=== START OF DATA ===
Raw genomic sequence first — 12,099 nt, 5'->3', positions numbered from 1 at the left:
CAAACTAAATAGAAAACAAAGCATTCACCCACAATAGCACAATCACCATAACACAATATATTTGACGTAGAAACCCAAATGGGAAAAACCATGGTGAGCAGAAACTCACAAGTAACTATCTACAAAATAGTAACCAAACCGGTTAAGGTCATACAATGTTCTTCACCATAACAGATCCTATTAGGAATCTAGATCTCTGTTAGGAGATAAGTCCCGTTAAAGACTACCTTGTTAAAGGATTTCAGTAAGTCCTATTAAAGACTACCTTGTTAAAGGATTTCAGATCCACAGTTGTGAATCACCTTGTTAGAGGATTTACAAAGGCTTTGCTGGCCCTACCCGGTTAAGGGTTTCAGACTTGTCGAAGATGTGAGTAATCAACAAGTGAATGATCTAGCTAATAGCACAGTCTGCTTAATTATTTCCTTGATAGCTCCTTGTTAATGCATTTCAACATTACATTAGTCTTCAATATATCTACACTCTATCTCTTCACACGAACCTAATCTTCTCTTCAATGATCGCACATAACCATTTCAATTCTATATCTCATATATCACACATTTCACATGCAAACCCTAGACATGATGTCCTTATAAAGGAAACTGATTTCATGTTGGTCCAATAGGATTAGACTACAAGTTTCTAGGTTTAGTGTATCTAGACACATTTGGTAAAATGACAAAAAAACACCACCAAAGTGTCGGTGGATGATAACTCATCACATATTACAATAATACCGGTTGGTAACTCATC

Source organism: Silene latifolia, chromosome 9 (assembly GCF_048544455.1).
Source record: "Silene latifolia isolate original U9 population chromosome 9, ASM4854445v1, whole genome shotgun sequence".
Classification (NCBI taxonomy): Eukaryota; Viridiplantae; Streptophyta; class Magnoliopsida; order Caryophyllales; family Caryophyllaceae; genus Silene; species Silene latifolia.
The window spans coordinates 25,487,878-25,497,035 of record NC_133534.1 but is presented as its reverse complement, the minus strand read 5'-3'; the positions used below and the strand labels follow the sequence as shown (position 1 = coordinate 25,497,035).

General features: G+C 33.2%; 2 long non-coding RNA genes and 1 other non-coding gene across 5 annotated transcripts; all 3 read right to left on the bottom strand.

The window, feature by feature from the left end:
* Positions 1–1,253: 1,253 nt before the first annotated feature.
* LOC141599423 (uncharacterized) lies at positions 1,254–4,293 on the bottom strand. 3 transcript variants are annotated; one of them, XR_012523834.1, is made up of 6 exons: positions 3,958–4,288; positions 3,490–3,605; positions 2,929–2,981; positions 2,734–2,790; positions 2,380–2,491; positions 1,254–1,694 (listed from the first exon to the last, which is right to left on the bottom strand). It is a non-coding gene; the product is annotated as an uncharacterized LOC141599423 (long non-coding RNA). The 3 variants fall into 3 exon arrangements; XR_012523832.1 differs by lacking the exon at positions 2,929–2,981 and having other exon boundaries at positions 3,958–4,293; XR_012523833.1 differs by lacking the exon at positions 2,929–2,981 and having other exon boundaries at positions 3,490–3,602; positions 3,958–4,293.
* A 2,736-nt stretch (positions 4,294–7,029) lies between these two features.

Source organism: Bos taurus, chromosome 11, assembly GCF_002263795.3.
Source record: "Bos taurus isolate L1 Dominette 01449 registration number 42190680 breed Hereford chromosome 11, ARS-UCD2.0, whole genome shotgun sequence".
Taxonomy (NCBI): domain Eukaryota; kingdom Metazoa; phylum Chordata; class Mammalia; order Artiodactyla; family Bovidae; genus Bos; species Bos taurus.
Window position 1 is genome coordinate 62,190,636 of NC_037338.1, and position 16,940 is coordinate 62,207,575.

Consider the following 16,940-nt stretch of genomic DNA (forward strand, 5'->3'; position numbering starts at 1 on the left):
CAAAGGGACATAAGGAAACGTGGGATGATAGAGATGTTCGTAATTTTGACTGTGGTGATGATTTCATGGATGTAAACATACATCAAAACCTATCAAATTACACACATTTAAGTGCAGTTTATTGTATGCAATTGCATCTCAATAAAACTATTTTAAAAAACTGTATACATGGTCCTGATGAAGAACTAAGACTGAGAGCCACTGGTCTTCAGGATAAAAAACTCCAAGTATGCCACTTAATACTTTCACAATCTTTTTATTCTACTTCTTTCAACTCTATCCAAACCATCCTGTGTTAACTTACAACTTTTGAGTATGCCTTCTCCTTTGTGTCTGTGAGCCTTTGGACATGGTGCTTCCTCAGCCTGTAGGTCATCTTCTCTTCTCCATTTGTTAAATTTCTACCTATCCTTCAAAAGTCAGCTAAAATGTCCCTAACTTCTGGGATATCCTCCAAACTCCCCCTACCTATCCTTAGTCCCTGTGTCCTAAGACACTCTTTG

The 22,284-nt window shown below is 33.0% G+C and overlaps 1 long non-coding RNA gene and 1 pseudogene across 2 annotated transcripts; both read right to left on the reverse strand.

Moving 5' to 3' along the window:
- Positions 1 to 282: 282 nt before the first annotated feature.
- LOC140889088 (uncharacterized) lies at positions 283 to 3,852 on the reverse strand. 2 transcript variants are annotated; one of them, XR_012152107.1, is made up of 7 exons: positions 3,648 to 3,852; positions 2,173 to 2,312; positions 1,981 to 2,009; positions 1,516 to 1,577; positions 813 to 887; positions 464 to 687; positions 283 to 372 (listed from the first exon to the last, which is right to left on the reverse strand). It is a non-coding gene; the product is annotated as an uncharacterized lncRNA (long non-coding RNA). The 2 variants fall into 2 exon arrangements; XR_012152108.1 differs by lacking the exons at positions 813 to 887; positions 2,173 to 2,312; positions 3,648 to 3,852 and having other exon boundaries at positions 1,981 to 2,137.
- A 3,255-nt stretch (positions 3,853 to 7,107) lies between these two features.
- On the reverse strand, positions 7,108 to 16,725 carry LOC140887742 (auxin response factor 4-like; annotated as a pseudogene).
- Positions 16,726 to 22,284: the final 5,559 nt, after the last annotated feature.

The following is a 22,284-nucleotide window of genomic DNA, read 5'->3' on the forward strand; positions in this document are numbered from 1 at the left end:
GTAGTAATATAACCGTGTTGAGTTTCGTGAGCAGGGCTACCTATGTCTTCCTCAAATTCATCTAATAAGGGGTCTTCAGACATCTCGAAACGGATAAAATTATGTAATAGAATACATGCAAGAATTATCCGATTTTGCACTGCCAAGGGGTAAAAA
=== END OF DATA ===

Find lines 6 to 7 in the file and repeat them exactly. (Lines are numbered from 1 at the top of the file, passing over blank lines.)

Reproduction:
The window spans coordinates 25,487,878-25,497,035 of record NC_133534.1 but is presented as its reverse complement, the minus strand read 5'-3'; the positions used below and the strand labels follow the sequence as shown (position 1 = coordinate 25,497,035).

General features: G+C 33.2%; 2 long non-coding RNA genes and 1 other non-coding gene across 5 annotated transcripts; all 3 read right to left on the bottom strand.